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Sine Wave Inverters Versus Other Inverters

Frequency inverters change Direct Current (DC) into Alternating Current (AC). Most frequency inverters fall into three broad design categories: sine wave inverters, modified sine wave inverters, and square wave inverters. The significance and usefulness of these models is best understood when they are compared to each other — a comparison that typically begins with describing the difference between the respective waveforms of electricity the devices emit.

  • Sine wave models emit a “pure” current shown as an undulating wave.
  • Modified sine wave models emit a distorted current shown as a vaguely angular wave.
  • Square wave models emit a highly distorted current shown as a square wave.

The harmonic distortion that modified sine wave inverters and square wave inverters produce is often talked about as a problem. However, this is based on the presumption that, in order to operate efficiently, equipment needs a smooth, sinusoidal current like the kind in the utility line. Many devices work fine when they receive current from modified sine wave models or square wave models. In general, equipment that works well with these models is relatively low-tech.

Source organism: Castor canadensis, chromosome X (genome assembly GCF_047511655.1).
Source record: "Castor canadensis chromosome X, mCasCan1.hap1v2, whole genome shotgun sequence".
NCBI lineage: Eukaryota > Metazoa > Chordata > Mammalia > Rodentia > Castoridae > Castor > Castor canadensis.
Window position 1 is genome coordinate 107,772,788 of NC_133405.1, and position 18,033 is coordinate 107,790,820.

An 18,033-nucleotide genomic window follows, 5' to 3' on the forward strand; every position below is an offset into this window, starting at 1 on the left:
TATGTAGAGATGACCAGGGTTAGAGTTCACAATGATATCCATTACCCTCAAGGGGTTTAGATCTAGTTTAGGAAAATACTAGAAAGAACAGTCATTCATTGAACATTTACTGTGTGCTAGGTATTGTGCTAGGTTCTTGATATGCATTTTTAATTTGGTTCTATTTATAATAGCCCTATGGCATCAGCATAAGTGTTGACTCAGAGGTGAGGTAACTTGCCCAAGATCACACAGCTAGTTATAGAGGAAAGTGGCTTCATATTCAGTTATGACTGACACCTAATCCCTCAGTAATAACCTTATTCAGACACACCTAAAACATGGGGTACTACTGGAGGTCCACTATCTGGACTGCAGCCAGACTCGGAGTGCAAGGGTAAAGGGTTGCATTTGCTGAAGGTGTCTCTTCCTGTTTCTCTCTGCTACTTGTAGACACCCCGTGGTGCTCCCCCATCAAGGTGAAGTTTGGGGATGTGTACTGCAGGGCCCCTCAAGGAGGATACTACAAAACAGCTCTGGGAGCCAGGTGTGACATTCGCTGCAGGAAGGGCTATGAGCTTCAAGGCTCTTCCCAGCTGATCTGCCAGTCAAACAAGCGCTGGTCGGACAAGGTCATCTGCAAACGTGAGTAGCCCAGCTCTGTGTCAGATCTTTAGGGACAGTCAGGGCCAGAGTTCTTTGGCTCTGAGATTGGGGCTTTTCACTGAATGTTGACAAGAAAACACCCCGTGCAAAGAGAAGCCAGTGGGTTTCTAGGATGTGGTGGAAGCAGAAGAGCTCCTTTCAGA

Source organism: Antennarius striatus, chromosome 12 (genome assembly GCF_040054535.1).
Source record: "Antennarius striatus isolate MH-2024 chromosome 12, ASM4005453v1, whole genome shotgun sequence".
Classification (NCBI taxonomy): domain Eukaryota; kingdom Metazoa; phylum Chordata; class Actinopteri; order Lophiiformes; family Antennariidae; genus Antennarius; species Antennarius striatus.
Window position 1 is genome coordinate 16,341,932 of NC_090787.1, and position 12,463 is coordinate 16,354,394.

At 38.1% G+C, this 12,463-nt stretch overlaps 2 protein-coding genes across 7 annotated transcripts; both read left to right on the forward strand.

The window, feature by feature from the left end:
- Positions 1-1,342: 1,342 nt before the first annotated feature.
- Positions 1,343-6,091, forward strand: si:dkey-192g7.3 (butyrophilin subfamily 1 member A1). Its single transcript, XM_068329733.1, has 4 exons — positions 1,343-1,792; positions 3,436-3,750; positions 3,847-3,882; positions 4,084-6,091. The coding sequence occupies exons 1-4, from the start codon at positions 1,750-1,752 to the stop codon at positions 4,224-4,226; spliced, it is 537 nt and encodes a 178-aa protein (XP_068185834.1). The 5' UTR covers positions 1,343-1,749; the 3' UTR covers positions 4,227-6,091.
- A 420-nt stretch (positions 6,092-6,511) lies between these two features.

Inverters for High-Tech Equipment

Companies that try to use modified sine wave inverters or square wave inverters with equipment that requires less than 3% Total Harmonic Distortion (THD) to operate efficiently soon learn the value of sine wave inverters. Common examples of harmonic distortion that sine wave inverters eliminate are flickering and buzzing in fluorescent lighting ballasts, lines rolling across the screens of televisions or computers, and buzzing noises emanating from high-tech speakers.

Because modified sine wave models and square wave models typically cost less than sine wave inverters, companies that need to minimize investments in the electrical infrastructure are interested in purchasing them instead of models that emit a sine wave. However, before a device is purchased, the load characteristics of the building should be examined carefully. If elements of the load require sinusoidal AC, sine wave inverters should be implemented.

Need sine wave inverters?

If so, Exeltech can supply the equipment you need. Our industrial grade inverters are Level 3 NEBS certified and come with a Restriction of Hazardous Substances (RoHS) Certificate of Compliance, and a TUV – TL9000 Certificate. For more information about our products and services, contact us today at (800) 886-4683, or click here to use our contact form.